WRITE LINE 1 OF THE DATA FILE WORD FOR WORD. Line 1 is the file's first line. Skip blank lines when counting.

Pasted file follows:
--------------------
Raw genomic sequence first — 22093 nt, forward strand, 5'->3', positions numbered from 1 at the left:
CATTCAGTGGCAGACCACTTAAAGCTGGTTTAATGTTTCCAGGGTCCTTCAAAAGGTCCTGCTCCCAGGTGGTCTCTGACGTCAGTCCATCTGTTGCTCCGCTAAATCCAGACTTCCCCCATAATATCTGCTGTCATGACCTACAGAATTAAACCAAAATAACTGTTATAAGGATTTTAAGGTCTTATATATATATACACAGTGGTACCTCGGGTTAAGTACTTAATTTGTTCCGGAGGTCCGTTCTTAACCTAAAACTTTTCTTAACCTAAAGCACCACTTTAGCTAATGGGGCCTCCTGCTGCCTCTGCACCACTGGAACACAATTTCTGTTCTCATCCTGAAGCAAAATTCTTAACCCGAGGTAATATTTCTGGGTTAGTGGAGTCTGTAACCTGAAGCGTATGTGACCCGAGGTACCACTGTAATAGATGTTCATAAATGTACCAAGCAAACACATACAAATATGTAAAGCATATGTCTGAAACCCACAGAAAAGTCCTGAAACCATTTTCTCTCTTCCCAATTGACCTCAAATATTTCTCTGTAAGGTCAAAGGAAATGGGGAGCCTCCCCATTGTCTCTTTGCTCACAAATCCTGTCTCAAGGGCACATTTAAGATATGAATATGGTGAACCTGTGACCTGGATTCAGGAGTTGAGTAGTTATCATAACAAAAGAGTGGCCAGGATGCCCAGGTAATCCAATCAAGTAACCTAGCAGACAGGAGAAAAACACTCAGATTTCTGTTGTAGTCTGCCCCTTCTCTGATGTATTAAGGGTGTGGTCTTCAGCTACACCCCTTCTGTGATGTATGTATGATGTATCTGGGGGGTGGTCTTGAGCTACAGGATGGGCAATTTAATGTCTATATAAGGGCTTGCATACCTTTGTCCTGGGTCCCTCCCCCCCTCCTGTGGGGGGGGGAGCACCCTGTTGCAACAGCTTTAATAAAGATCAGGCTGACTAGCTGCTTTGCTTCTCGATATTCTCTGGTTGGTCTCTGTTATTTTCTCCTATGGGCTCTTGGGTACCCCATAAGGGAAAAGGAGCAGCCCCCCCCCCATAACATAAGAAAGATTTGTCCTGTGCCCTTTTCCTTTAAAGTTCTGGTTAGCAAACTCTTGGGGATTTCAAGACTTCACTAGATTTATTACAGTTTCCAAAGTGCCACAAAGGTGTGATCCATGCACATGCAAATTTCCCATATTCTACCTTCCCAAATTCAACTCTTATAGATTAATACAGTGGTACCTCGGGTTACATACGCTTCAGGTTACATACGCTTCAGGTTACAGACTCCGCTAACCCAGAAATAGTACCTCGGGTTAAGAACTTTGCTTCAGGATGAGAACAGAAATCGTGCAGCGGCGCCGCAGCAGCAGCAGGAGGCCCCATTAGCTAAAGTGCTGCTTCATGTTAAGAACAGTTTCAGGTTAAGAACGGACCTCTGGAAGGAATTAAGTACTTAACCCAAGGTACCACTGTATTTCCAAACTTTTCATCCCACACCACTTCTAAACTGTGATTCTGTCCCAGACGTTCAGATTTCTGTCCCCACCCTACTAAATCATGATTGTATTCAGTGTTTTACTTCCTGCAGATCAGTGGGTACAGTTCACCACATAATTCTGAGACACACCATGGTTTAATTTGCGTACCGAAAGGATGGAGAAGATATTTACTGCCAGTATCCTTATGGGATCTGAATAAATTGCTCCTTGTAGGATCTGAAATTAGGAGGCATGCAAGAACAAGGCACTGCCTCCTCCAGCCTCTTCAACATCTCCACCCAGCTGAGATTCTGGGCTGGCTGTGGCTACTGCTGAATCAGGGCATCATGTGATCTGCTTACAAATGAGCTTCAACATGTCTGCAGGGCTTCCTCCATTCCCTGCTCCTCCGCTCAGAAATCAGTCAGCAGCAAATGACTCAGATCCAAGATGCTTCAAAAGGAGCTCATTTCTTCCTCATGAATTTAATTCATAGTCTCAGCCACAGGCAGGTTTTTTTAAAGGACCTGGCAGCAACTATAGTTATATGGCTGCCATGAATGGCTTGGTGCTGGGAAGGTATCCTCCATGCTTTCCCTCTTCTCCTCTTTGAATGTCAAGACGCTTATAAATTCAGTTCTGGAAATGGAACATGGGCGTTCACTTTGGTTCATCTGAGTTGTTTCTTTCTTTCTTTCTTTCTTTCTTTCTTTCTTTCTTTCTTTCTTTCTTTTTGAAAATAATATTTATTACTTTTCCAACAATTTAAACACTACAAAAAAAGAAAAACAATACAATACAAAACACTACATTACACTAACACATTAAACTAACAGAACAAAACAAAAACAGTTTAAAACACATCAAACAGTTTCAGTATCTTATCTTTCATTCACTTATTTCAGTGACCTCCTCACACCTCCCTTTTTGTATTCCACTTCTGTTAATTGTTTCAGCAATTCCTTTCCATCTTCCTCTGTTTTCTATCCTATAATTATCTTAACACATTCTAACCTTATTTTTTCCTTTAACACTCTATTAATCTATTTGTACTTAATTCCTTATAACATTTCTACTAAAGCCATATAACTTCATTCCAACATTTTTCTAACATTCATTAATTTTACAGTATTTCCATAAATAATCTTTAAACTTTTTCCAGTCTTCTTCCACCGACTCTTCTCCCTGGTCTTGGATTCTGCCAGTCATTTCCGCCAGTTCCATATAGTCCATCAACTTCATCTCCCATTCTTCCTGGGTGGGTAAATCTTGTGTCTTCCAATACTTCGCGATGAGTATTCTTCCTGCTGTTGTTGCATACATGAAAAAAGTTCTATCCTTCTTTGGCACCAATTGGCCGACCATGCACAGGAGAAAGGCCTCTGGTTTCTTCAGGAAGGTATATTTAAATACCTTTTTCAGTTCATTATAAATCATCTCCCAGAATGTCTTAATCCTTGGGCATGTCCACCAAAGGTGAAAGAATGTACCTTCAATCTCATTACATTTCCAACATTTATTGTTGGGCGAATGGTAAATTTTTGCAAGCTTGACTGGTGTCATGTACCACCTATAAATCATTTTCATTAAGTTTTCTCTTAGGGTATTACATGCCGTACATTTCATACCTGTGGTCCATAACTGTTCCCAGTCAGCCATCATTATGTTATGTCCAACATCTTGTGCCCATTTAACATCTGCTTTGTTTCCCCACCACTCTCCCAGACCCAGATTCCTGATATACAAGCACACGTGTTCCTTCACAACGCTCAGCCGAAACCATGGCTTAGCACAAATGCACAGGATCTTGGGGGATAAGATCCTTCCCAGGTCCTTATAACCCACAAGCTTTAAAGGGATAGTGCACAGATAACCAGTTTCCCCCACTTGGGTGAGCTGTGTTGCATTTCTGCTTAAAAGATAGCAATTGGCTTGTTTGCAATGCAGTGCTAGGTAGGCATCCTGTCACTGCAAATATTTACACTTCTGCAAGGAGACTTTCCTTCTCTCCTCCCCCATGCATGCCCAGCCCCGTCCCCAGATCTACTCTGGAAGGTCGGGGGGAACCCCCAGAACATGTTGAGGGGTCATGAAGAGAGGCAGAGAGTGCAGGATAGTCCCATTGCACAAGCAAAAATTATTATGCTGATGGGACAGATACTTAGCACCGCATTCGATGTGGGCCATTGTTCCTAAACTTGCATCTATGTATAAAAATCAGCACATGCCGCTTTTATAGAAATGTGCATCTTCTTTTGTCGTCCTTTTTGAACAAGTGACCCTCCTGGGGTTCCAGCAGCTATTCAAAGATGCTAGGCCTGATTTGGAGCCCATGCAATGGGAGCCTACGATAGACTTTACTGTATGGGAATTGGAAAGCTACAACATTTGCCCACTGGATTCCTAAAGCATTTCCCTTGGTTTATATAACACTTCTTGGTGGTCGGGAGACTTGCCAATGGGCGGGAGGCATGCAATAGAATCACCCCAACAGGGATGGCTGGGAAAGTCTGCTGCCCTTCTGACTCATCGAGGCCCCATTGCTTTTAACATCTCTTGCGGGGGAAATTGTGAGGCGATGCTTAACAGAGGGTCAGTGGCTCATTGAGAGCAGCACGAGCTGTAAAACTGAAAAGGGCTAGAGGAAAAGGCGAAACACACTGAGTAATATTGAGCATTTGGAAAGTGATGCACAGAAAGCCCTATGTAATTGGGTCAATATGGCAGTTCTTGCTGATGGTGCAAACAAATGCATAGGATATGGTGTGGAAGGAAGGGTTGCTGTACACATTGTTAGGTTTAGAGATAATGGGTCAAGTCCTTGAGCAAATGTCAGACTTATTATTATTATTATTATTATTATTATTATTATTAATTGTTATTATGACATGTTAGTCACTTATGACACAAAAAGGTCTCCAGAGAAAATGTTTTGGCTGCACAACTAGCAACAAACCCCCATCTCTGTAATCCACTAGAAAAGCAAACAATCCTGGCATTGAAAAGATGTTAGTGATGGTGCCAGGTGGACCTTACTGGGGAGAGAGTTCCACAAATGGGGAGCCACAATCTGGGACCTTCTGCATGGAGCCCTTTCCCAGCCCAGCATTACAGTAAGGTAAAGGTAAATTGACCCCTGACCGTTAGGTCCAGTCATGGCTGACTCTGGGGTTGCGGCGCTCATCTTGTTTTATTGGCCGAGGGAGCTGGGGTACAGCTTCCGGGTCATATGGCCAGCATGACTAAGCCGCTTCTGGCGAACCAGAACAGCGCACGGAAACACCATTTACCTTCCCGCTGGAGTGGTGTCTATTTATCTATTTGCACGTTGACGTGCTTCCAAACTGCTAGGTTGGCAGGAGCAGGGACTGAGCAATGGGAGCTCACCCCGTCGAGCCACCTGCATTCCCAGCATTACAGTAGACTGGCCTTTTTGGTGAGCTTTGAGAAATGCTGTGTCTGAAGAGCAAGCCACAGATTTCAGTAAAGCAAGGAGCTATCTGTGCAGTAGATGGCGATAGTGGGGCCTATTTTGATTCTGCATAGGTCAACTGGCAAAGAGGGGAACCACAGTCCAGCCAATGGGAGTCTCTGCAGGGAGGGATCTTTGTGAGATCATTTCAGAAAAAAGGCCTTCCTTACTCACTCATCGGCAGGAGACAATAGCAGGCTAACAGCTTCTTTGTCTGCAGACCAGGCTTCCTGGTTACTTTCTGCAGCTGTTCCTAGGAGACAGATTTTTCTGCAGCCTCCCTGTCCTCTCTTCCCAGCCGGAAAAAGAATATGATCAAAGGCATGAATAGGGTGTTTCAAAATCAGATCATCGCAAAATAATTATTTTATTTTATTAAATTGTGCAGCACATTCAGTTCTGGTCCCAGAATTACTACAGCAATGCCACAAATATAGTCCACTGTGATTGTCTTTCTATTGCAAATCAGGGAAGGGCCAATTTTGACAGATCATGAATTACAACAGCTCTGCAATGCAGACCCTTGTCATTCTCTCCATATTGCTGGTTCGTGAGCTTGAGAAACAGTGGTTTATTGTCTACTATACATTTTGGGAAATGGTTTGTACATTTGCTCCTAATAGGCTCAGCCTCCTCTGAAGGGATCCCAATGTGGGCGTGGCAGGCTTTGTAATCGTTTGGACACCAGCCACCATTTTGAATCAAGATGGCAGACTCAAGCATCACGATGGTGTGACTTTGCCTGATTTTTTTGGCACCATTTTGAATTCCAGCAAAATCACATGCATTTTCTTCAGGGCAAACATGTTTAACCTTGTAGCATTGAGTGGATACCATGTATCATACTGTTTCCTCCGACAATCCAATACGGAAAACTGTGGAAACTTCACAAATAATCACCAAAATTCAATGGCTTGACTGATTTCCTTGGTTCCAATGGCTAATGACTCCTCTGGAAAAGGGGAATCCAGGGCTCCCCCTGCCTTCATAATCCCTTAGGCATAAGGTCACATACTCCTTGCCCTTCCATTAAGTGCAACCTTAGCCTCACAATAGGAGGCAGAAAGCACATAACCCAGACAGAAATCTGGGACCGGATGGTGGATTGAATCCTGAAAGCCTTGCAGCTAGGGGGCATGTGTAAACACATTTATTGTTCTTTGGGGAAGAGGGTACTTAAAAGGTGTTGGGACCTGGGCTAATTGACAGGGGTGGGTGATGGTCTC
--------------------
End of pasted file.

Raw genomic sequence first — 22093 nt, forward strand, 5'->3', positions numbered from 1 at the left: